Pyaar Prema Kaadhal

Cast: Harish Kalyan, Raiza Wilson, Rekha, Anand Babu
Director: Elan

In a sense, almost all Indian films can be considered to be musicals. But films like Duet, Neethane En Ponvasantham and Meyaadha Maan (which was even promoted as Royapurathu La La Land) come closer to the definition of a musical, given the sheer volume of songs that are also interwoven into the story. The latest to join this list is the Harish Kalyan and Raiza Wilson-starrer Pyaar Prema Kaadhal, which also marks the production debut of Yuvan Shankar Raja.

While the title gives away what this film is about, the use of words from different languages to mean the same thing is mirrored in the leads, who despite being in the same relationship, are totally different from each other. Sree (played by an exuberant Harish Kalyan) is the quintessential middle-class guy without any major dreams, for whom the epitome of romance is Jack-Rose relationship from Titanic. His is a modest family with a mother who worries about his marriage and a father, proud of his heart-shaped dosa-making skills. He has one best friend at work, who is more of a sidekick; has a godfather-like associate, the go-to-man for troubleshooting; borrows a coat from a neighbour, whom he only knows and calls as ‘ivane‘; doesn’t wash his bike in ages; and doesn’t understand the difference between love and lust. And poles apart from all this is Sindhuja (Raiza Wilson), a modern, well-bred, unapologetic woman, who puts her dream in front of everything else. Debutant director Elan plays with these contrasts in various scenes. For example, in one scene, Raiza eats a store-bought burger, while Harish sticks to his homemade sambar rice in Tupperware. Elan easily strikes a chord with the youth with such scenes. Be it the intimate scenes or the ones where other directors would have resorted to misogynistic dialogues or even a bar song, Elan deals with them all while sidestepping conventional issues.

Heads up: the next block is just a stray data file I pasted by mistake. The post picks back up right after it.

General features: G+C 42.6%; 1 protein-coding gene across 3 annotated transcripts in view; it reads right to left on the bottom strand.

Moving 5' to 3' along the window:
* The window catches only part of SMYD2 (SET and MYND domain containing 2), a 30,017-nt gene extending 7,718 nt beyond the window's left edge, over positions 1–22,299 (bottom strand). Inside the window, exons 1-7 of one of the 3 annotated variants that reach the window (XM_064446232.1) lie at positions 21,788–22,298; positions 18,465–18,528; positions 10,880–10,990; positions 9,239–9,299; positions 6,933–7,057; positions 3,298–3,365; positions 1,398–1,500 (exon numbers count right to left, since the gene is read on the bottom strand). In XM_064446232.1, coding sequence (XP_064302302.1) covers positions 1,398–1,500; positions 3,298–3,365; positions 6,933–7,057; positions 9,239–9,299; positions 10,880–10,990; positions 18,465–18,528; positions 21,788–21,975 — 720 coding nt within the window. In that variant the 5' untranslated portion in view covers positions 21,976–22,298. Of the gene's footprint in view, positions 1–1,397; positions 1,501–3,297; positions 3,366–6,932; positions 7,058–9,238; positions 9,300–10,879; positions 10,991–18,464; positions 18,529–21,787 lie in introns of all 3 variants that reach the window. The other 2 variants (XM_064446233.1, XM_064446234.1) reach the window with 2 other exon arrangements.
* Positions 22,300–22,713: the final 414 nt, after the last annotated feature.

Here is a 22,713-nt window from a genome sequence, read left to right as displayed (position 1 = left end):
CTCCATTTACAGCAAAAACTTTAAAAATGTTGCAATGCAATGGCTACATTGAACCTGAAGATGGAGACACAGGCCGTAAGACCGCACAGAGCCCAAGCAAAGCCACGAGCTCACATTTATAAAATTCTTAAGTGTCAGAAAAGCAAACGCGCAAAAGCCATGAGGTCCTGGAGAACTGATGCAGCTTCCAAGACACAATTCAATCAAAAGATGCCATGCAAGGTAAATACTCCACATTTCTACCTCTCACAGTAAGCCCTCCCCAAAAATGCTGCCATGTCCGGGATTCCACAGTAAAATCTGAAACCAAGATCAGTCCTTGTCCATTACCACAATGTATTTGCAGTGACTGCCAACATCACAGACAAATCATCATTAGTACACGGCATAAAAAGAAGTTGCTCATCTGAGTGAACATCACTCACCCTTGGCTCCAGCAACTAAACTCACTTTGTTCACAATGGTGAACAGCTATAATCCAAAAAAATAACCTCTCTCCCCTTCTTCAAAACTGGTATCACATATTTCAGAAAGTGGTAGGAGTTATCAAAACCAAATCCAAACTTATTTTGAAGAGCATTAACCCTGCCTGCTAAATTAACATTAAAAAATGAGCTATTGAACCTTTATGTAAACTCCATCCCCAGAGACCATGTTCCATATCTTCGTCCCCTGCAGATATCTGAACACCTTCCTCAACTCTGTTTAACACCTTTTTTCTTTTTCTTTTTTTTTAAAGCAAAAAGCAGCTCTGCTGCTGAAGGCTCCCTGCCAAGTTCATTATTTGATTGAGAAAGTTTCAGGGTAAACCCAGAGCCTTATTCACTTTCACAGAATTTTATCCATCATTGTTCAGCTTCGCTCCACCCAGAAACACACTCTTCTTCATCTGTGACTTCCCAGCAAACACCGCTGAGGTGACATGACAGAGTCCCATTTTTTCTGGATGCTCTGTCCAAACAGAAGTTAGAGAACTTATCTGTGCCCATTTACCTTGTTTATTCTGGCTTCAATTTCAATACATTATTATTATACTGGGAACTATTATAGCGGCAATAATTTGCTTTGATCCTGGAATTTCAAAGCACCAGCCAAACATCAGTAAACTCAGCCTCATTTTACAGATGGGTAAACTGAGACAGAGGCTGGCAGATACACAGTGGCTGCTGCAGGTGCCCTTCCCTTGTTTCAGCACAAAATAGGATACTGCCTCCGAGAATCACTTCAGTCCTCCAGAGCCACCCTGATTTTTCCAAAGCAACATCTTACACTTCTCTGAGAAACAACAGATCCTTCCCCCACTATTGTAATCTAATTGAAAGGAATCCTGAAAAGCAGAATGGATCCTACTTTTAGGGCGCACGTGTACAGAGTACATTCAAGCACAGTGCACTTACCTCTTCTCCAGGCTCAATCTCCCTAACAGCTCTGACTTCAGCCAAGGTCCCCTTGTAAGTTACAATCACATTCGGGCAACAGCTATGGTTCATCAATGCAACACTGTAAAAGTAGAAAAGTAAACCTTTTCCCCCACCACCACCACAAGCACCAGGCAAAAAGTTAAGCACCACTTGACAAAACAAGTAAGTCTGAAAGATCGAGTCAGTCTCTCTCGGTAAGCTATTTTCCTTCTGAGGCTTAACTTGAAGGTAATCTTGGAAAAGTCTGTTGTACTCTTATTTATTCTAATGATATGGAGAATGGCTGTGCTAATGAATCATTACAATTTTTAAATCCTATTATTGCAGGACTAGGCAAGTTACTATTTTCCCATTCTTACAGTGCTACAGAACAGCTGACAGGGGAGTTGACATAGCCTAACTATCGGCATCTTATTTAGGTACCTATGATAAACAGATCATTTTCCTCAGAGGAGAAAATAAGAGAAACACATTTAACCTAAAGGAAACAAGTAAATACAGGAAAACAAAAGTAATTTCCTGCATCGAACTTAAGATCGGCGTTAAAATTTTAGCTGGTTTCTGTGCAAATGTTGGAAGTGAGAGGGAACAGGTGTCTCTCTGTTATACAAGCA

Unsurprisingly, when their worlds collide, in addition to falling in love, they’re also appalled by the other’s way of perceiving life. Similar to Neethane En Ponvasantham, PPK is also about the conflicts a couple have in a relationship. But this film has sequences that make it more relatable – like one person sending a long SMS only to get a ‘k’ as response.

It also comes as a pleasant surprise that the supporting characters, too, get their time in the spotlight. The casting is quite effective, with Anand Babu, Munishkanth, Pandian and the office mate, Sathish, in particular, standing out. Anand Babu’s role as the rich single father of the female lead is an extension of Sathyaraj’s character in Raja Rani. His dance moves and performance in emotional scenes are sure to remind you of his father, the legendary Nagesh. Incidentally, Pandian, who played Jai’s father in Raja Rani, plays Harish’s father in this film, and nails it as the average father who says “love laam namba kudumbathuku othu varaadhupa.”

As for the leads, Harish fits the shoes of an average Joe perfectly. The way he carries off the boy-next-door persona is commendable. Raiza, though she looks the part, struggles when it comes to emotional scenes and close-ups. On the technical front, the cinematography and costumes department warrant mentioning too. But it’s producer Yuvan who is the real hero of the film in his role as music director. He steals the show with his songs as well as the background score. Out of the dozen tracks in the album, most of which have gone viral, High On Love is easily the best. Right from cartoonish little tracks to denote the teeny, amusing mistakes made by the leads to affecting sentimental notes at key moments, Yuvan scores, and helps make PPK a gratifying musical.

Rating: 3.5/5

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